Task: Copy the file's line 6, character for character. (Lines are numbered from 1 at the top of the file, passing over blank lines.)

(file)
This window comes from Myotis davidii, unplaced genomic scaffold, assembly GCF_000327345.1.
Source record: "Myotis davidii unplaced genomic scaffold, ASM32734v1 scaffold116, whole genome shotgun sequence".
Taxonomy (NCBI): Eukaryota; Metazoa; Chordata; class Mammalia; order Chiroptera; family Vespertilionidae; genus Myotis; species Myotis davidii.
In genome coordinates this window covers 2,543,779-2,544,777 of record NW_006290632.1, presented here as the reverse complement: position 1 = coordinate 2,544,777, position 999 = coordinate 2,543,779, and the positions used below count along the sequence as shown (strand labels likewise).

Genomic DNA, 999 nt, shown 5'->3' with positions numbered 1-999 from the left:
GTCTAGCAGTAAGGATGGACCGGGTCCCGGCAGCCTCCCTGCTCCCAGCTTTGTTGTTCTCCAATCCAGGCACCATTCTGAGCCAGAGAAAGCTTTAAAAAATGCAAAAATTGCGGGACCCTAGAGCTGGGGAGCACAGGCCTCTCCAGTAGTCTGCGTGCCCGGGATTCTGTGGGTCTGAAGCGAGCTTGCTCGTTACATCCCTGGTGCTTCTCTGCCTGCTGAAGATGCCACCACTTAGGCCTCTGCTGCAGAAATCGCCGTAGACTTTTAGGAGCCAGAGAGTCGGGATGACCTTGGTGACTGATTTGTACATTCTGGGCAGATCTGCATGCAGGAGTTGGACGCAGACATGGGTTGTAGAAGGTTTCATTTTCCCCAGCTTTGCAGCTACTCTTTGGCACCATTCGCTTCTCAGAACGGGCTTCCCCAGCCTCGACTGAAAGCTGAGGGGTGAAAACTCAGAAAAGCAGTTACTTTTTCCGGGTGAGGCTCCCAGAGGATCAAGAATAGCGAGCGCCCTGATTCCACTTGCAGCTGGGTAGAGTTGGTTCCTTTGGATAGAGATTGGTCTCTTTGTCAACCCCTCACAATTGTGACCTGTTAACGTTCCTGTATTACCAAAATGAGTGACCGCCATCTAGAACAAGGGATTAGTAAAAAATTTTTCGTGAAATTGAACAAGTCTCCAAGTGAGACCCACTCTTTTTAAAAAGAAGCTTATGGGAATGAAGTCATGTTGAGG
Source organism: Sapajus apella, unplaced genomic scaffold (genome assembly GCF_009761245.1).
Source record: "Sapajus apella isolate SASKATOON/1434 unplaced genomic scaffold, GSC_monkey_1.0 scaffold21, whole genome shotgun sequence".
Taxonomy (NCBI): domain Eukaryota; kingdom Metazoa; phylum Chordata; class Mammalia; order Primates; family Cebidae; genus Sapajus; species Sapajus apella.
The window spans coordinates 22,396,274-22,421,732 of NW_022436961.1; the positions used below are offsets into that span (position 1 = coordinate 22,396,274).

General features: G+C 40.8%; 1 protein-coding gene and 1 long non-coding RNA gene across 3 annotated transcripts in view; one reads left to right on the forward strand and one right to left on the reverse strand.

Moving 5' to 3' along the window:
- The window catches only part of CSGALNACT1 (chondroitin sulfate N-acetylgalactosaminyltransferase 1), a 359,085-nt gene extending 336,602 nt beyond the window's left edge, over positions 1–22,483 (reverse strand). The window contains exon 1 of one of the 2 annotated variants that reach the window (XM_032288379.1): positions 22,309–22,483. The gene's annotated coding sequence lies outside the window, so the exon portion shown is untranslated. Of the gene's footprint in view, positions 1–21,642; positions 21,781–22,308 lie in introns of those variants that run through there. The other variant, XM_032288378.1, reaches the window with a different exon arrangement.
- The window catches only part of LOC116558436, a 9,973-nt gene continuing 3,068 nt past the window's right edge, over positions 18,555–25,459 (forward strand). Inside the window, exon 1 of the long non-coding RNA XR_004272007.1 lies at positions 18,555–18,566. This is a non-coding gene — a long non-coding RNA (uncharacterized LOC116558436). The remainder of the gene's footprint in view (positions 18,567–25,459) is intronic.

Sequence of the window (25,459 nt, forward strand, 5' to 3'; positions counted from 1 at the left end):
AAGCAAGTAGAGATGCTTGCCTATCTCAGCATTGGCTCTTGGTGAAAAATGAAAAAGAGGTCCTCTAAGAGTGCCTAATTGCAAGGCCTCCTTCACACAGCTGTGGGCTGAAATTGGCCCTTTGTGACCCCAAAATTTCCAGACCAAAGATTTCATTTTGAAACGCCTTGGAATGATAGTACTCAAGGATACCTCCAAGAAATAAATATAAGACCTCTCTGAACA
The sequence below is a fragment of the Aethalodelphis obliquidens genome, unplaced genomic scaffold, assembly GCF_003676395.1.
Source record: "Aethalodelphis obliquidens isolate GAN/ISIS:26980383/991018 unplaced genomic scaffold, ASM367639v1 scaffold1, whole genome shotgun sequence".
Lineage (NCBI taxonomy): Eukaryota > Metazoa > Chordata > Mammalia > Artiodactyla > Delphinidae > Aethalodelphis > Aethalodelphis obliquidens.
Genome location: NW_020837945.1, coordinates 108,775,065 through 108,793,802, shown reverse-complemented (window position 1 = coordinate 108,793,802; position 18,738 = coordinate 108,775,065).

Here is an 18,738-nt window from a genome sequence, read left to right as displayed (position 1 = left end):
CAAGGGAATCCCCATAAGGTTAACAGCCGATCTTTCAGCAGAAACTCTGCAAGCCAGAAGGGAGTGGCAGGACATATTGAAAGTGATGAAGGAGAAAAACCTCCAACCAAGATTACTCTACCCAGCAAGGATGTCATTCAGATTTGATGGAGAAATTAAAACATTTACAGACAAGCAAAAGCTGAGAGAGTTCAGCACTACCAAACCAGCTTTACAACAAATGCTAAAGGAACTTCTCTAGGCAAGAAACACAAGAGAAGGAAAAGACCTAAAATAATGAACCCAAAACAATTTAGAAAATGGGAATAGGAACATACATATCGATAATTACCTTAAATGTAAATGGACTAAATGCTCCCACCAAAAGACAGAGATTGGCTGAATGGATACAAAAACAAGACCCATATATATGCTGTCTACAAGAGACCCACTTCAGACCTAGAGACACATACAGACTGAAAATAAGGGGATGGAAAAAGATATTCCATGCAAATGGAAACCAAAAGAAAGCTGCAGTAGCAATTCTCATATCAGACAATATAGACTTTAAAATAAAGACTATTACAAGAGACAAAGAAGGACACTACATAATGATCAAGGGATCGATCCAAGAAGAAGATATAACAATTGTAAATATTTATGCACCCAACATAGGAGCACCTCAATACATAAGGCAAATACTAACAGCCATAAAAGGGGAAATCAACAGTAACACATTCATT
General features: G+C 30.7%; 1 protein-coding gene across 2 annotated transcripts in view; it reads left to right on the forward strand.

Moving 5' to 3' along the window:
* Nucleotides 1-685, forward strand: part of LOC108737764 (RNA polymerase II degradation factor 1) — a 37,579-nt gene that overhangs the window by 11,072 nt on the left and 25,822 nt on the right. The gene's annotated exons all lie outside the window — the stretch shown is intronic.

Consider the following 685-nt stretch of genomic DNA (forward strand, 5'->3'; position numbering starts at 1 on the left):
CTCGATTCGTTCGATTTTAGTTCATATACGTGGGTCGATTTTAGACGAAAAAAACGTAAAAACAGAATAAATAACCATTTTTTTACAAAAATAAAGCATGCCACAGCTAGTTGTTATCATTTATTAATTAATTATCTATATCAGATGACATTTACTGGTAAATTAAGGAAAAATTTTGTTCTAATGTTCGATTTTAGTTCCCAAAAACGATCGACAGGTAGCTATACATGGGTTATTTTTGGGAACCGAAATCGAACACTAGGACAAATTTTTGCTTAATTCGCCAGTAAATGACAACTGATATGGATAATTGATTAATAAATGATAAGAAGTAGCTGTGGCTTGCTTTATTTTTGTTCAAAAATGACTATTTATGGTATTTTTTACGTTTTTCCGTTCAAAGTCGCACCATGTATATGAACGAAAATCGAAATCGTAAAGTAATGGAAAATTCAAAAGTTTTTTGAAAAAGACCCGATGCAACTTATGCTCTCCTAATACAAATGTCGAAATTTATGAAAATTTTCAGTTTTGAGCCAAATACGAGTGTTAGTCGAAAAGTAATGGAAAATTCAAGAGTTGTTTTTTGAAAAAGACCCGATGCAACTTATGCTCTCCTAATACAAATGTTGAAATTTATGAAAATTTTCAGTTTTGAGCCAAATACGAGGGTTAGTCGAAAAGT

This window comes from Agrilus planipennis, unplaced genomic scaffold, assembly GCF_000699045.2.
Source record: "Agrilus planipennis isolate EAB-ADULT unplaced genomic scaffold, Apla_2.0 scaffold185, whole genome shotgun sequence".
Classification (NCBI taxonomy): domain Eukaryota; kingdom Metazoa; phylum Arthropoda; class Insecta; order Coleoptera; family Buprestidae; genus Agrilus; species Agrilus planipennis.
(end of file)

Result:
GTCTAGCAGTAAGGATGGACCGGGTCCCGGCAGCCTCCCTGCTCCCAGCTTTGTTGTTCTCCAATCCAGGCACCATTCTGAGCCAGAGAAAGCTTTAAAAAATGCAAAAATTGCGGGACCCTAGAGCTGGGGAGCACAGGCCTCTCCAGTAGTCTGCGTGCCCGGGATTCTGTGGGTCTGAAGCGAGCTTGCTCGTTACATCCCTGGTGCTTCTCTGCCTGCTGAAGATGCCACCACTTAGGCCTCTGCTGCAGAAATCGCCGTAGACTTTTAGGAGCCAGAGAGTCGGGATGACCTTGGTGACTGATTTGTACATTCTGGGCAGATCTGCATGCAGGAGTTGGACGCAGACATGGGTTGTAGAAGGTTTCATTTTCCCCAGCTTTGCAGCTACTCTTTGGCACCATTCGCTTCTCAGAACGGGCTTCCCCAGCCTCGACTGAAAGCTGAGGGGTGAAAACTCAGAAAAGCAGTTACTTTTTCCGGGTGAGGCTCCCAGAGGATCAAGAATAGCGAGCGCCCTGATTCCACTTGCAGCTGGGTAGAGTTGGTTCCTTTGGATAGAGATTGGTCTCTTTGTCAACCCCTCACAATTGTGACCTGTTAACGTTCCTGTATTACCAAAATGAGTGACCGCCATCTAGAACAAGGGATTAGTAAAAAATTTTTCGTGAAATTGAACAAGTCTCCAAGTGAGACCCACTCTTTTTAAAAAGAAGCTTATGGGAATGAAGTCATGTTGAGG